Illegality vs Irregularity

Bridget Anderson

Notes from a COMPAS Debate Forum Meeting

The forum started from a discussion of the term ‘illegality’ and Bauder’s suggestion of ‘illegalisation’. We differed in our responses – some people preferred the term ‘irregular’ but I feel that this is too strongly associated with bowel movements, and Will had data that showed that ‘irregular’ is a term that does tend to be used in conjunction with physical health – though most commonly with ‘irregular menstruation’. I was less put off by ‘illegalised’ than most of the other people there who felt that it has an emotional power, that it has an element of judgement and that it is too related to transgressive actions. I said that I thought if you’re going to have a problem with that then you have to admit that there’s a problem with ‘migrant’ as well – which now I think of it is increasingly pejorative. Where we did agree is that the term we use should depend on the context.

This morphed into a discussion about racism and the fact that in Libya people are not called ‘illegal’ or ‘migrant’ but ‘Blacks’ and that what matters is skin colour. There was some tension there too, as I felt that we were drifting into ‘they in Libya are racist and that’s not what it’s like here’. Surely it’s just more attenuated?

Ben asked what we think about people calling the Mediterranean migrants ‘refugees’ and asking for special treatment. I think this is an interesting question. Because a lot of people are fleeing wars that we are implicated in and that makes it particularly incumbent on EU states to accept people from those countries, but then it becomes about processing people, listening to their claims and examining them, and it’s also a problem for people who don’t come from those countries and who are not ‘good migrants’. Ben used a great phrase along the lines of the ways that capitalism creates ‘unsustainable lives’ for people who are then ‘migrants’. We discussed how this is a problem more generally in the victim/;villain dichotomy – that there is no perspective on global capitalism and history, and that this is very important in terms of moving away from the good migrant or the deserving refugee.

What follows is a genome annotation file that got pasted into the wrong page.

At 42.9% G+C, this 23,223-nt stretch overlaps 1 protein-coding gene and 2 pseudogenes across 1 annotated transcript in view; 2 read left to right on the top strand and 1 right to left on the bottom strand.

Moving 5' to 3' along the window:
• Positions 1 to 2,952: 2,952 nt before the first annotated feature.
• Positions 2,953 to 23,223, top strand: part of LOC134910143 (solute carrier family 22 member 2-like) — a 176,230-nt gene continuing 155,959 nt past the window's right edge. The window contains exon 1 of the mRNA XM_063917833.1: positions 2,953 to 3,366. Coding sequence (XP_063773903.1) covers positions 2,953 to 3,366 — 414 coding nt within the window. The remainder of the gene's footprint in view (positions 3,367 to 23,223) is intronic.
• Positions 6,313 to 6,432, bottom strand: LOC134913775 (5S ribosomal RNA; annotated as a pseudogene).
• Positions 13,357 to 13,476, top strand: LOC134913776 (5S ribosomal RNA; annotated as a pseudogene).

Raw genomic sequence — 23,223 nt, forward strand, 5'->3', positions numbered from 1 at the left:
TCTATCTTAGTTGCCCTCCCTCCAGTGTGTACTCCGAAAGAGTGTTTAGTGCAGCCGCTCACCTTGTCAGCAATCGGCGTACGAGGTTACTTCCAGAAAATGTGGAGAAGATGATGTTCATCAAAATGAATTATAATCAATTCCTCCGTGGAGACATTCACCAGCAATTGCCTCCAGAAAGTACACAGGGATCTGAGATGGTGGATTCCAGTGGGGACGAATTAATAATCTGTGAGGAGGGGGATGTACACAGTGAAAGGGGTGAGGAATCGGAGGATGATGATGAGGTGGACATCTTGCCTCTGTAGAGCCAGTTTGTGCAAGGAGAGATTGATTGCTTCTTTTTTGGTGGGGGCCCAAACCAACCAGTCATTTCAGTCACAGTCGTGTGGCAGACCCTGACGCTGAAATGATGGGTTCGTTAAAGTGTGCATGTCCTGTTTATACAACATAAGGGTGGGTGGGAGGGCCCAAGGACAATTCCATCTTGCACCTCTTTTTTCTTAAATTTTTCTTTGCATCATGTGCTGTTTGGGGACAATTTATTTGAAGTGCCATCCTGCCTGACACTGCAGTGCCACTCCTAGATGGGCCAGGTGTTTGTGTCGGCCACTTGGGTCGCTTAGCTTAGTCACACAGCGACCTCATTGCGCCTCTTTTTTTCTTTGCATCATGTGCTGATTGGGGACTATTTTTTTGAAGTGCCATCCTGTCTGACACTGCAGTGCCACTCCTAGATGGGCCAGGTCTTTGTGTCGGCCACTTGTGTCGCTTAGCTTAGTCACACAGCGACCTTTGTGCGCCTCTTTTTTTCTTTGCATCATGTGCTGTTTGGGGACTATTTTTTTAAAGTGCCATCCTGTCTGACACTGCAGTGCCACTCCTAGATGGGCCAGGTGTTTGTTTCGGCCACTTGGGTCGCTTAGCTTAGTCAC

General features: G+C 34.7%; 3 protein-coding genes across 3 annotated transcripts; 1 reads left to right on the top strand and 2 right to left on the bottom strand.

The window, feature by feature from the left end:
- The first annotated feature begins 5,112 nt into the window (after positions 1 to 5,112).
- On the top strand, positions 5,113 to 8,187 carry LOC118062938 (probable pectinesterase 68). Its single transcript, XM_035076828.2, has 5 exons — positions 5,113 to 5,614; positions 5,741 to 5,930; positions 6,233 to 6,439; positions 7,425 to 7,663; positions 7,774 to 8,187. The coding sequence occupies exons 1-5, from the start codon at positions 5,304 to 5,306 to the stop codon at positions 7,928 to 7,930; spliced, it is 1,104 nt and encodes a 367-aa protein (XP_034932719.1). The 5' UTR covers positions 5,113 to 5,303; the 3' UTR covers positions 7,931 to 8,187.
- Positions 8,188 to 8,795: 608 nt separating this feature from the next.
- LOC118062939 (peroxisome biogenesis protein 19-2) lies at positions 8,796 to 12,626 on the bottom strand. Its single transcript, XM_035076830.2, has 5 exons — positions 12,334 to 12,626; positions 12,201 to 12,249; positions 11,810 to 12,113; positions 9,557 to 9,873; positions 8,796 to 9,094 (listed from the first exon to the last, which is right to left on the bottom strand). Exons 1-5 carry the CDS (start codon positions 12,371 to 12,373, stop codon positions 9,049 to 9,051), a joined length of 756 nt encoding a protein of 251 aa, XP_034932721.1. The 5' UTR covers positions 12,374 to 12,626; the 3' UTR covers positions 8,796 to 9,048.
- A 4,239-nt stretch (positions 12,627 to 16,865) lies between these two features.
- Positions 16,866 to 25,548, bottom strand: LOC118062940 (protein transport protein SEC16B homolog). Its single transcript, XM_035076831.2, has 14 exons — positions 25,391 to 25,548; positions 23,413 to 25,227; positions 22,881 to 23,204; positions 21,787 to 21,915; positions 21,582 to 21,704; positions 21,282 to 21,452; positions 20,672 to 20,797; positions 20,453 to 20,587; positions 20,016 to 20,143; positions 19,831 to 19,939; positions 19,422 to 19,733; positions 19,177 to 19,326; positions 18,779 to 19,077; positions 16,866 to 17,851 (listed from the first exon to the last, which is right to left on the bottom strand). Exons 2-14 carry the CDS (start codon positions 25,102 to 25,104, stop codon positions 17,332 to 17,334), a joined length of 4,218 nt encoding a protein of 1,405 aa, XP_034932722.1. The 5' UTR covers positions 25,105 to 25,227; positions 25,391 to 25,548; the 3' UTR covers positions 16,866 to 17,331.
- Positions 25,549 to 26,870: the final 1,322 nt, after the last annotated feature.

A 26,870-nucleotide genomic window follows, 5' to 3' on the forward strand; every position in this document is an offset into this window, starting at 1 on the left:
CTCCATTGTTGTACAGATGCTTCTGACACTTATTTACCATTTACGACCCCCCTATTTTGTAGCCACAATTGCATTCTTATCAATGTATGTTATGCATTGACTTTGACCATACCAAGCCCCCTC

So the conversation moved ineluctably to capitalism and to open borders or no borders, especially given that illegality is always going to be created by the global nation state system. The call for no borders is not in isolation, but goes along with a call for an end to inequality, and capitalism – it is not a policy recommendation. We were in disagreement about what this meant and the role of research in terms of being ‘useful’. Franck made the distinction between borders and boundaries – which Phil Cole is big on, pointing out that we cross boundaries all the time in terms of service provision, and that it doesn’t matter, unless the access to resources differs between boundaries. I thought this was a very helpful insight.

We then ended up talking about elections and politics and again there was a difference, with some of us holding out more for electoral politics than others.

In the final comments, Marthe made the interesting observation that the journey for many migrants is extremely traumatic, but that the refugee/migrant distinction only takes account of the starting point, not what is endured and how that marks you in transit. And Pier said that refugee and irregular migrant is very mixed up in Spanish public debate and this mixing of terms meant that they can become substitutable. Will agreed with this danger.